Gilfillan Farm

The Smoke House

All of the identified structures on the Gilfillan Farm property are in need of varying levels of restoration work. It is the mission of the Historical Society of Upper St. Clair to restore the historic buildsings and reconstruct those that are no longer standing, to the standards set forth by the Secretary of the Interior's Standards for the Treatment of Historic Properties.

Built in the 1860's

Curing History

The Smoke House at Gilfillan Farm was used to smoke, preserve, and store meats that would later feed the Gilfillan Family. The practice of refrigerating and freezing meats was not available in the mid-1800's, so meats needed to be cooked and consumed immediately or cured and stored for later consumption.

Restoration Work to Date

  • Deconstruction & reconstruction of brick walls 2018
  • Layers of paint stripped from the exterior brick 2018
  • Replacement of roof 2018
  • Footer, foundation, and drainage installed 2018

Restoration Costs

  • Entire reconstruction project was estimated at $96,000

Reconstruction for Preservation

In 2016, the Historical Society of Upper Saint Clair conducted a survey of the farm and created a Facility Management and Interpretive Plan in order to recommend a prioritization schedule of restoration work that needed to be completed at the farm. The Plan recommended that the Smoke House undergo extensive reconstruction in order to return the building to its original physical appearance, but also to reestablish the stability of the building.

In 2018, the restoration project commenced. The smoke house is a brick building that had been painted to maintain an aesthetically appearance. The paint had to be stripped from the bricks so that the building could be restored to its original appearance.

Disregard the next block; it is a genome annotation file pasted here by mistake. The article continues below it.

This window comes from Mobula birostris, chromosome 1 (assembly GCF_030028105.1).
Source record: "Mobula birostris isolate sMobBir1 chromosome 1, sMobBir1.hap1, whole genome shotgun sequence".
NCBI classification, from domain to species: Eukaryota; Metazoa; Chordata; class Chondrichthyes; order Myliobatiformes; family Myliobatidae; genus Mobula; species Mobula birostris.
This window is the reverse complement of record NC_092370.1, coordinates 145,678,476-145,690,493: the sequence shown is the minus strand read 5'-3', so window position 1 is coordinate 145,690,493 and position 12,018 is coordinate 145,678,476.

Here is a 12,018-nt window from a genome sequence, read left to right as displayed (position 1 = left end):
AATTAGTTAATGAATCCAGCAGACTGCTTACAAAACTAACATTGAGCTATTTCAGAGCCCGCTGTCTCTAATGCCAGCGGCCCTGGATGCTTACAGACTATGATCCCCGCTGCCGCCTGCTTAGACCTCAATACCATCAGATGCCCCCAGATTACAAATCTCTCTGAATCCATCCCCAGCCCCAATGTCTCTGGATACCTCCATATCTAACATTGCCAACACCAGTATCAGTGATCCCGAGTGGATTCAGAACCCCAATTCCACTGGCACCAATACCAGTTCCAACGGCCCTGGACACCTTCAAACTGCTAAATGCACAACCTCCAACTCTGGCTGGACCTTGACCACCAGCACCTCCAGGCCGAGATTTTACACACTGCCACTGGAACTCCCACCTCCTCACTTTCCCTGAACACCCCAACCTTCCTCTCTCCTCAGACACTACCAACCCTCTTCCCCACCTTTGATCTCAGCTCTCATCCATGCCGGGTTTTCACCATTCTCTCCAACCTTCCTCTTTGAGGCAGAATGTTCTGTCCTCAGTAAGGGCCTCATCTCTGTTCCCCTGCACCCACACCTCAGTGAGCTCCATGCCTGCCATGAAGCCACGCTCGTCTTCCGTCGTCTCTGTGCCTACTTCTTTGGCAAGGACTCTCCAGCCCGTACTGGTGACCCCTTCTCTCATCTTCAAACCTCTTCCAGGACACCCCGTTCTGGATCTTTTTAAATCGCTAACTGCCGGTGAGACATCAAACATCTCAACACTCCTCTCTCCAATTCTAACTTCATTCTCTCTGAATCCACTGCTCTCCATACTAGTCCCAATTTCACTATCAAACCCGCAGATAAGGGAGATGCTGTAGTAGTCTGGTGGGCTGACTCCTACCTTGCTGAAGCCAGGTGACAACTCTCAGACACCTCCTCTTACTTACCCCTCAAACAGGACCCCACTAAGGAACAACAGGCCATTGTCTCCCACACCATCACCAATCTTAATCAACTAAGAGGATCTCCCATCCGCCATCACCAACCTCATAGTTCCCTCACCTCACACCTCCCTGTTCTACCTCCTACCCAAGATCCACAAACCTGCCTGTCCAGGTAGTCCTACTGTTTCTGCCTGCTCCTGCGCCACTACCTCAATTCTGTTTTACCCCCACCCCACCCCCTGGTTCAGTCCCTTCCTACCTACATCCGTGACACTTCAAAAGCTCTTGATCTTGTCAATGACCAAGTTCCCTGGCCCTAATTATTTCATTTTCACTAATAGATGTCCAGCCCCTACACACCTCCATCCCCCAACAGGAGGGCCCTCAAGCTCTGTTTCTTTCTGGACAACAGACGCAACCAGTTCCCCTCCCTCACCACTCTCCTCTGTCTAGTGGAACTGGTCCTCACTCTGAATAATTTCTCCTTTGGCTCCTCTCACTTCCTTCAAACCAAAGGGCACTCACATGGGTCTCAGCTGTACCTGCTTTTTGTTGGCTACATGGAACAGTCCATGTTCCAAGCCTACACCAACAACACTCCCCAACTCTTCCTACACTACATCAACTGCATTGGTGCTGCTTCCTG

The walls of the Smoke House were partially deconstructed so the bricks could be evaluated and cateloged for reconstruction. The original bricks were preserved as much as possible and reused to repair and reconstruct the smoke house walls for improved reinforcement. Where the original bricks could not be saved, locally sourced historic bricks were obtained and used in their place. During the deconstruction and reconstruction process, the smoke stains on the interior side of the bricks were preserved.

The stability of the building was a critical element in the restoration project. Therefore, the plan recommended that a new footer and foundation be built to ensure future stability. This project included the installation of appropriate drainage to redirect the flow of ground water around the building.

A new roof also needed to be built and installed onto the building. It was important that the roof be built with time appropriate materials. A crane was used to remove the original roof structure and replace it with a new roof.
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